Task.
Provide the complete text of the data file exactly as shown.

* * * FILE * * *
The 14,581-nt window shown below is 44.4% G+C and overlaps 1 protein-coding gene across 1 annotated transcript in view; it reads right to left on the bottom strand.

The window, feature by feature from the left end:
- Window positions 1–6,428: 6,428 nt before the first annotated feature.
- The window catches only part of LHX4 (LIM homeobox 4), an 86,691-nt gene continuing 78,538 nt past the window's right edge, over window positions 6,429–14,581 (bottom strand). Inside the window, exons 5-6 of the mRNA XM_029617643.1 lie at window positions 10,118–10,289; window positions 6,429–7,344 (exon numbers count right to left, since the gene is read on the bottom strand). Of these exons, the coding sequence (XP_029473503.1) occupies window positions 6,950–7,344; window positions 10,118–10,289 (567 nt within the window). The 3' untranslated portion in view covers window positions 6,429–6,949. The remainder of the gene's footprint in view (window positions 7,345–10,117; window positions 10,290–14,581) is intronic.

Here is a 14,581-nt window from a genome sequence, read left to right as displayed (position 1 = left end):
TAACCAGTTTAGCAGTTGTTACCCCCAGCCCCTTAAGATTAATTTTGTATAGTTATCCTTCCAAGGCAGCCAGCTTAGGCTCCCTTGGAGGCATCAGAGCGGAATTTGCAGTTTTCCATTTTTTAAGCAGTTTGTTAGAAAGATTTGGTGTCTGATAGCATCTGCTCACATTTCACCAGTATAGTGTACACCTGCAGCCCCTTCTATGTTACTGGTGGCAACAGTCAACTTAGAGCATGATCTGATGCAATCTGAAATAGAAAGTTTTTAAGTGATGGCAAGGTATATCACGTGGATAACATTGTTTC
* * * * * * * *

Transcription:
The 14,581-nt window shown below is 44.4% G+C and overlaps 1 protein-coding gene across 1 annotated transcript in view; it reads right to left on the bottom strand.

The window, feature by feature from the left end:
- Window positions 1–6,428: 6,428 nt before the first annotated feature.
- The window catches only part of LHX4 (LIM homeobox 4), an 86,691-nt gene continuing 78,538 nt past the window's right edge, over window positions 6,429–14,581 (bottom strand). Inside the window, exons 5-6 of the mRNA XM_029617643.1 lie at window positions 10,118–10,289; window positions 6,429–7,344 (exon numbers count right to left, since the gene is read on the bottom strand). Of these exons, the coding sequence (XP_029473503.1) occupies window positions 6,950–7,344; window positions 10,118–10,289 (567 nt within the window). The 3' untranslated portion in view covers window positions 6,429–6,949. The remainder of the gene's footprint in view (window positions 7,345–10,117; window positions 10,290–14,581) is intronic.

Here is a 14,581-nt window from a genome sequence, read left to right as displayed (position 1 = left end):
TAACCAGTTTAGCAGTTGTTACCCCCAGCCCCTTAAGATTAATTTTGTATAGTTATCCTTCCAAGGCAGCCAGCTTAGGCTCCCTTGGAGGCATCAGAGCGGAATTTGCAGTTTTCCATTTTTTAAGCAGTTTGTTAGAAAGATTTGGTGTCTGATAGCATCTGCTCACATTTCACCAGTATAGTGTACACCTGCAGCCCCTTCTATGTTACTGGTGGCAACAGTCAACTTAGAGCATGATCTGATGCAATCTGAAATAGAAAGTTTTTAAGTGATGGCAAGGTATATCACGTGGATAACATTGTTTC